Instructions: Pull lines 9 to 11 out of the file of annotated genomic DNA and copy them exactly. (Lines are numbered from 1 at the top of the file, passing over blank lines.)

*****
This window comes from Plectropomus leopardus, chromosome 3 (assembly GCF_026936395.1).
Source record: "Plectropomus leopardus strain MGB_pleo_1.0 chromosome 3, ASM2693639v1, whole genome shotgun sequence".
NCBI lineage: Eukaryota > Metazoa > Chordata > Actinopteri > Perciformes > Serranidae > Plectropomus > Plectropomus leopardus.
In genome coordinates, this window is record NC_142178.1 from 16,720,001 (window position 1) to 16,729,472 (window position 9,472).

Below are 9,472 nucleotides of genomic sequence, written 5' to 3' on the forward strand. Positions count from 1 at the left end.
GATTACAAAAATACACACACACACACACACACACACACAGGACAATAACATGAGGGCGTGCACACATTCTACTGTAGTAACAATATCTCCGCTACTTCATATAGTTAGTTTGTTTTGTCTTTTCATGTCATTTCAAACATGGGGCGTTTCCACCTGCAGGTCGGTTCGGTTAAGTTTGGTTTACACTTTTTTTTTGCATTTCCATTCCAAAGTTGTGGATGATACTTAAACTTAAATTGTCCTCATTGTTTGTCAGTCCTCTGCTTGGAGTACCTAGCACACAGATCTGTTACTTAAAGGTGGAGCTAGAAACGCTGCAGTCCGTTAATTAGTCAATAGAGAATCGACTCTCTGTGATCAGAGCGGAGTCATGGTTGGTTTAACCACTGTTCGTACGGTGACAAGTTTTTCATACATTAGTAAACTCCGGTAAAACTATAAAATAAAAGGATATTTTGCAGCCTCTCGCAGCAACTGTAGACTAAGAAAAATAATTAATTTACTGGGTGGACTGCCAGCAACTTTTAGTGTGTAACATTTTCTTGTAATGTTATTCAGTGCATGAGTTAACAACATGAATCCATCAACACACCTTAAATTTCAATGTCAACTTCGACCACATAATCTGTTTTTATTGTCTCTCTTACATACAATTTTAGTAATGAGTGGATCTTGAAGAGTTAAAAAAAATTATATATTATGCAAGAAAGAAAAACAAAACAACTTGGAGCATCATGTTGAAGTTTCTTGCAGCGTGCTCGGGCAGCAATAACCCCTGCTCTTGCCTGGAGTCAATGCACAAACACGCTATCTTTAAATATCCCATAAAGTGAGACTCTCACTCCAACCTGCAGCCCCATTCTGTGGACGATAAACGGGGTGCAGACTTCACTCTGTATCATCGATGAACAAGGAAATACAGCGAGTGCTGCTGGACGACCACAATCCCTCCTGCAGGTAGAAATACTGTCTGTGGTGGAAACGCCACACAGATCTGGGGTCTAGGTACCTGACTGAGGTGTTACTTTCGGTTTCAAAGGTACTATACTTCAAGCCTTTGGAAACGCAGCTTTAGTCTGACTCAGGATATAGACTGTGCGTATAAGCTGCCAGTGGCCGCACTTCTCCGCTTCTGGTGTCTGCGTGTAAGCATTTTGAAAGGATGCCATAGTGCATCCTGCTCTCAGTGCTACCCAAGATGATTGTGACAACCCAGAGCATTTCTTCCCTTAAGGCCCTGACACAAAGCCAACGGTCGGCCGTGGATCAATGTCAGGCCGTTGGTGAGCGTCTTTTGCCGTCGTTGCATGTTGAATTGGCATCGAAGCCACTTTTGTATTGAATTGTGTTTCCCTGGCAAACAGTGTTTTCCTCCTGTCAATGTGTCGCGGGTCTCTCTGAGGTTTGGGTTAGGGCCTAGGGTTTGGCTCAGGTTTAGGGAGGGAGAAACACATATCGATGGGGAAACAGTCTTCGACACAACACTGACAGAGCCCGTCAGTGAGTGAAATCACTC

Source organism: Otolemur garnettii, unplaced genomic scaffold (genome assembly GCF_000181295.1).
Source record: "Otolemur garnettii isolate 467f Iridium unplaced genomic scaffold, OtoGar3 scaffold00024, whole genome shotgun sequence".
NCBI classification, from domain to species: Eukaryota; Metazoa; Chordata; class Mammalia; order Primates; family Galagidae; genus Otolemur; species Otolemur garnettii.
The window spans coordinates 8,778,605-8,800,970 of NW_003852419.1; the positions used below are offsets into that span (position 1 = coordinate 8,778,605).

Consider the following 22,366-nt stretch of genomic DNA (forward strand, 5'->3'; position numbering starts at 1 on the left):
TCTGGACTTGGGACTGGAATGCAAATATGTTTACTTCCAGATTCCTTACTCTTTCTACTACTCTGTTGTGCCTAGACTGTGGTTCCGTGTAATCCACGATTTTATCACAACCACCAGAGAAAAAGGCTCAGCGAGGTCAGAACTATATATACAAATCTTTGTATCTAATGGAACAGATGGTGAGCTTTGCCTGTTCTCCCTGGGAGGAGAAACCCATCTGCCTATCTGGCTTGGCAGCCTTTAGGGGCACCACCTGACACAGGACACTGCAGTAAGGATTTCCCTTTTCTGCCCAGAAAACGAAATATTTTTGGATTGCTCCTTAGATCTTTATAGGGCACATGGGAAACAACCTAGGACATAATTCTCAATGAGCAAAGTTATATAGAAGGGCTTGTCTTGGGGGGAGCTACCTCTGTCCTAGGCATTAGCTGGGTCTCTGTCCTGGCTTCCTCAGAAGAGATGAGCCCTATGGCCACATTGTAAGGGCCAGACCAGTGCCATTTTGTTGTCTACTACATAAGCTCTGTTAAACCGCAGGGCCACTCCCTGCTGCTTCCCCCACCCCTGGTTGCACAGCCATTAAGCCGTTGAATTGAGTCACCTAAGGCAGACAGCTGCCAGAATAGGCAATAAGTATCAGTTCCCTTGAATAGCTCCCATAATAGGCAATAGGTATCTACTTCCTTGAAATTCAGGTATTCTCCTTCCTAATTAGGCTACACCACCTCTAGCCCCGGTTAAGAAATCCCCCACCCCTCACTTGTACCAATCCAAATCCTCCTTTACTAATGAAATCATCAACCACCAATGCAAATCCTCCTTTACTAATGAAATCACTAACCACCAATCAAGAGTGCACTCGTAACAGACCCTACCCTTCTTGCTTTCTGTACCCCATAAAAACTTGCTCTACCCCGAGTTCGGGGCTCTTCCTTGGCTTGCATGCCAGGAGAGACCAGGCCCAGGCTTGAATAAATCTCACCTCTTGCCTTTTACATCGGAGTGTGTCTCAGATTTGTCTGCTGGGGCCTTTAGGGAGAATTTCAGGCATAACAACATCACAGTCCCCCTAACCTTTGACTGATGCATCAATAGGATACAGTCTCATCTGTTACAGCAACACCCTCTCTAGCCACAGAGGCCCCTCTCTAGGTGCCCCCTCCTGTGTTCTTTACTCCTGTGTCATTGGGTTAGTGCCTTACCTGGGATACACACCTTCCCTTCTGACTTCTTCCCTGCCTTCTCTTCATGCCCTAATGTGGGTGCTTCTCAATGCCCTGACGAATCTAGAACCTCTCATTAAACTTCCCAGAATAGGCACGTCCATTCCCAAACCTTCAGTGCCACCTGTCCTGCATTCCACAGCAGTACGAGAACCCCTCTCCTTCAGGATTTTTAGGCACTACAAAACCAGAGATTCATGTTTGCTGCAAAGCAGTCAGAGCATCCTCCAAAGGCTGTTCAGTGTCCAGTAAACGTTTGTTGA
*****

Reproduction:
NCBI classification, from domain to species: Eukaryota; Metazoa; Chordata; class Mammalia; order Primates; family Galagidae; genus Otolemur; species Otolemur garnettii.
The window spans coordinates 8,778,605-8,800,970 of NW_003852419.1; the positions used below are offsets into that span (position 1 = coordinate 8,778,605).

Consider the following 22,366-nt stretch of genomic DNA (forward strand, 5'->3'; position numbering starts at 1 on the left):